As seen in the previous section, one of the great leaps forward in neurophysiology was the basic understanding of the molecular mechanisms underlying the generation of nerve action potentials, or "spikes." Most of the experiments leading to the understanding of nerve spike generation and propagation were done on the giant, unmyelinated nerve axons of the squid, Loligo sp. Squid giant axons were attractive because their large size (~0.5 mm diameter) made it easier to replace their (internal) axoplasm with an artificial ionic media of any desired composition. Of course, the composition of their external bathing solution could be made up in any desired manner, as well.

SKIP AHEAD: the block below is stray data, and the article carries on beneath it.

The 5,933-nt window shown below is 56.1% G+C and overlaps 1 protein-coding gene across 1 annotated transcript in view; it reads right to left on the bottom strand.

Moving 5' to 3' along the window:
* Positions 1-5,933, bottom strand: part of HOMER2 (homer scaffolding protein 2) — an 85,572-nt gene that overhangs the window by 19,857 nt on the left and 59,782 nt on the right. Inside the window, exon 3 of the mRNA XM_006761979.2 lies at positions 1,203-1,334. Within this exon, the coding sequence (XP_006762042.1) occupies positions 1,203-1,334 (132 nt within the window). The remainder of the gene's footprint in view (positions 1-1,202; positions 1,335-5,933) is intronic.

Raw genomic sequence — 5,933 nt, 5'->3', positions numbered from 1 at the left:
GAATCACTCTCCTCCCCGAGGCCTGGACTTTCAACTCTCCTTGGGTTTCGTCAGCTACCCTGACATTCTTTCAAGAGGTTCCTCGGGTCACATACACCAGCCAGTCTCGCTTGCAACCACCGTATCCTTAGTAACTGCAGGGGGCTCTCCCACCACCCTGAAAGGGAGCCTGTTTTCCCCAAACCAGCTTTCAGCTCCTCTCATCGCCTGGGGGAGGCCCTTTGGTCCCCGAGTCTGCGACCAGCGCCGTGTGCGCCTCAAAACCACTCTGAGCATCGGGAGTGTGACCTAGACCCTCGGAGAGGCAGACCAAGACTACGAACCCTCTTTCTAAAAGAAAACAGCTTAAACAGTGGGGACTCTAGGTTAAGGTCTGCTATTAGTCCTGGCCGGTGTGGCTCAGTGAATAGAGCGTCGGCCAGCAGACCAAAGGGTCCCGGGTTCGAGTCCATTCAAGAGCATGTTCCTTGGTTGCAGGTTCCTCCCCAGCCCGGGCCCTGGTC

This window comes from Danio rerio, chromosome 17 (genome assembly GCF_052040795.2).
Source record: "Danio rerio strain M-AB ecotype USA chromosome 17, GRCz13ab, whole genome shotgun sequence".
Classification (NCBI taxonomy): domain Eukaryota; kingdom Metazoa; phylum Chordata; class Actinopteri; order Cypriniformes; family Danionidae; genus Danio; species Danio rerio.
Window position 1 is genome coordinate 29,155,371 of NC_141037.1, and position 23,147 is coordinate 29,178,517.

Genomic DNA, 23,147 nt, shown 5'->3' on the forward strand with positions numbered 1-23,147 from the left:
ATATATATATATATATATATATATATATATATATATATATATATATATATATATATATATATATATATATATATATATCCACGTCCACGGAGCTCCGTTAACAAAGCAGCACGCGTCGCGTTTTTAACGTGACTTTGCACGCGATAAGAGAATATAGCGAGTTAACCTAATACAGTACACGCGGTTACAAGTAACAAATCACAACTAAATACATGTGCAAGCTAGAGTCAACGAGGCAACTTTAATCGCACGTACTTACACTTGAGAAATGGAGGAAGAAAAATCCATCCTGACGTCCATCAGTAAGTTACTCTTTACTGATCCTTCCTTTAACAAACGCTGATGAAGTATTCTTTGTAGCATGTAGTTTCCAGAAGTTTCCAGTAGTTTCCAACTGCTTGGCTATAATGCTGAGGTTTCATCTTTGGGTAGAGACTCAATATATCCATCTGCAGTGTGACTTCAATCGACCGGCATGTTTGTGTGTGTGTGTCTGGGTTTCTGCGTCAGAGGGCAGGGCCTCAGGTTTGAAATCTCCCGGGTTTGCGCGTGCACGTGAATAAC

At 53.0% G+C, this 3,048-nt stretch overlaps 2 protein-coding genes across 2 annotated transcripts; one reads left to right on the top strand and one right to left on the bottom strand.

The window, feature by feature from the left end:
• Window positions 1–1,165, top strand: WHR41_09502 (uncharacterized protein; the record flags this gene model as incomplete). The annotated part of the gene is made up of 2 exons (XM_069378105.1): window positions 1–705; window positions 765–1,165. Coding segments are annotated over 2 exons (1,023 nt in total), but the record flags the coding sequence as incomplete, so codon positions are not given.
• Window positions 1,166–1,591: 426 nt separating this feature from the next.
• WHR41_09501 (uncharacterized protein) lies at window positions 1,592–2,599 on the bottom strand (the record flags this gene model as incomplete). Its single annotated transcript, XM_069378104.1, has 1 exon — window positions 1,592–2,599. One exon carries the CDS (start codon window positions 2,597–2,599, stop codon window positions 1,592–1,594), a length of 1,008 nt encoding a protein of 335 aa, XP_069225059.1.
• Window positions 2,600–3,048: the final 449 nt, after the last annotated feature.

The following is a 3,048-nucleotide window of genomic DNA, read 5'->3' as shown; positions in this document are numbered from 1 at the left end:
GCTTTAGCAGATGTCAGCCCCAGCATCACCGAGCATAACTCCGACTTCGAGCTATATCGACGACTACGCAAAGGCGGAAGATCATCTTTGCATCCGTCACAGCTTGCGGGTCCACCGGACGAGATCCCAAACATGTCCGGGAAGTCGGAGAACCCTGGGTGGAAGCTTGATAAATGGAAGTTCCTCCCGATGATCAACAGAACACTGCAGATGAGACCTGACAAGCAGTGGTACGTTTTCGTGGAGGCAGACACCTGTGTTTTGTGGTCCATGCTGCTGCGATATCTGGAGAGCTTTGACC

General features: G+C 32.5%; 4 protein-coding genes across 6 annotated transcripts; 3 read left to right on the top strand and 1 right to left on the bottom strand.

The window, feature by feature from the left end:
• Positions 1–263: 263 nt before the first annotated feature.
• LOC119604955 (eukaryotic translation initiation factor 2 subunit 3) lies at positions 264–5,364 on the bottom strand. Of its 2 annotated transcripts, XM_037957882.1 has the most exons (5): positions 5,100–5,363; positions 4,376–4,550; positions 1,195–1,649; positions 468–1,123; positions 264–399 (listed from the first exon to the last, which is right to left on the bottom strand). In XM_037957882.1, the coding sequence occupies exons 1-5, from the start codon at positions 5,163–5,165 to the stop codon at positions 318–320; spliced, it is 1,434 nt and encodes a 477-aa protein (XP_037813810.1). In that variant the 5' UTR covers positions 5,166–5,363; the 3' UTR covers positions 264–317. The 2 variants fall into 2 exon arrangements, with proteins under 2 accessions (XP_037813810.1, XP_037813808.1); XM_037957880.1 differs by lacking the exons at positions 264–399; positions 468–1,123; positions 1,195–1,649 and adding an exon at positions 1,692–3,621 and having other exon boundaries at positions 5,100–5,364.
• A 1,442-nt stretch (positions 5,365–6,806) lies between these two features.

The cell membrane of the squid axon was found to have a relatively high distributed capacitance of ~1 ^F/cm2. The membrane is studded with protein molecules that penetrate it between the inside and outside of the axon; these proteins offer selective passage for major ionic species to enter or exit the axon interior, depending on the potential energy gradient across the membrane for a given ionic species. For example, the inside of a squid axon has a resting potential from 60 to 70 mV, inside negative (Bullock and Horridge, 1965, Ch. 3). The resting or equilibrium concentration of sodium ions is higher outside than inside the axon. Thus, both an electrical field and a concentration gradient provide thermodynamic potential energy, which tries to force Na+ inward through the membrane. The net inward potential energy in electron volts (eV) for Na+ ions is the sum of the electrical potential, Vm, and the Nernst potential for sodium ions. This potential energy is given by the well-known relation (Katz, 1966):
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